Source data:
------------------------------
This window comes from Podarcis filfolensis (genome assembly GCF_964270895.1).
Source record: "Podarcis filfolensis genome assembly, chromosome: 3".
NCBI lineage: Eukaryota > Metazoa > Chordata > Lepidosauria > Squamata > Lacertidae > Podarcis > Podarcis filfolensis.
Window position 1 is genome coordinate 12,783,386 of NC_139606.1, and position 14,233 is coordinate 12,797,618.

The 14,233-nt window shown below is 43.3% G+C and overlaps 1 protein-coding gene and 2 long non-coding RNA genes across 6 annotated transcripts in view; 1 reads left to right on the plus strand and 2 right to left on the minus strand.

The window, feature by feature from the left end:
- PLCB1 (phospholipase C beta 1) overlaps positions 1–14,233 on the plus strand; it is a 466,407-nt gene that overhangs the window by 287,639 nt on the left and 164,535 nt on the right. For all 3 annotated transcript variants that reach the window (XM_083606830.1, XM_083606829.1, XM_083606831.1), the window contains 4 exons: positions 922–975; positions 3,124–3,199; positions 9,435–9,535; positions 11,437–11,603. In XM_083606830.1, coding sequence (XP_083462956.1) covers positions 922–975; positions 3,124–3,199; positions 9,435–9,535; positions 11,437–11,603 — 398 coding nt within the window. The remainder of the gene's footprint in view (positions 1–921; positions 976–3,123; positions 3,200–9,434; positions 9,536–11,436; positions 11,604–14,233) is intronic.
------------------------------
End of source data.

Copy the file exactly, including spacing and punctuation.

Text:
This window comes from Podarcis filfolensis (genome assembly GCF_964270895.1).
Source record: "Podarcis filfolensis genome assembly, chromosome: 3".
NCBI lineage: Eukaryota > Metazoa > Chordata > Lepidosauria > Squamata > Lacertidae > Podarcis > Podarcis filfolensis.
Window position 1 is genome coordinate 12,783,386 of NC_139606.1, and position 14,233 is coordinate 12,797,618.

The 14,233-nt window shown below is 43.3% G+C and overlaps 1 protein-coding gene and 2 long non-coding RNA genes across 6 annotated transcripts in view; 1 reads left to right on the plus strand and 2 right to left on the minus strand.

The window, feature by feature from the left end:
- PLCB1 (phospholipase C beta 1) overlaps positions 1–14,233 on the plus strand; it is a 466,407-nt gene that overhangs the window by 287,639 nt on the left and 164,535 nt on the right. For all 3 annotated transcript variants that reach the window (XM_083606830.1, XM_083606829.1, XM_083606831.1), the window contains 4 exons: positions 922–975; positions 3,124–3,199; positions 9,435–9,535; positions 11,437–11,603. In XM_083606830.1, coding sequence (XP_083462956.1) covers positions 922–975; positions 3,124–3,199; positions 9,435–9,535; positions 11,437–11,603 — 398 coding nt within the window. The remainder of the gene's footprint in view (positions 1–921; positions 976–3,123; positions 3,200–9,434; positions 9,536–11,436; positions 11,604–14,233) is intronic.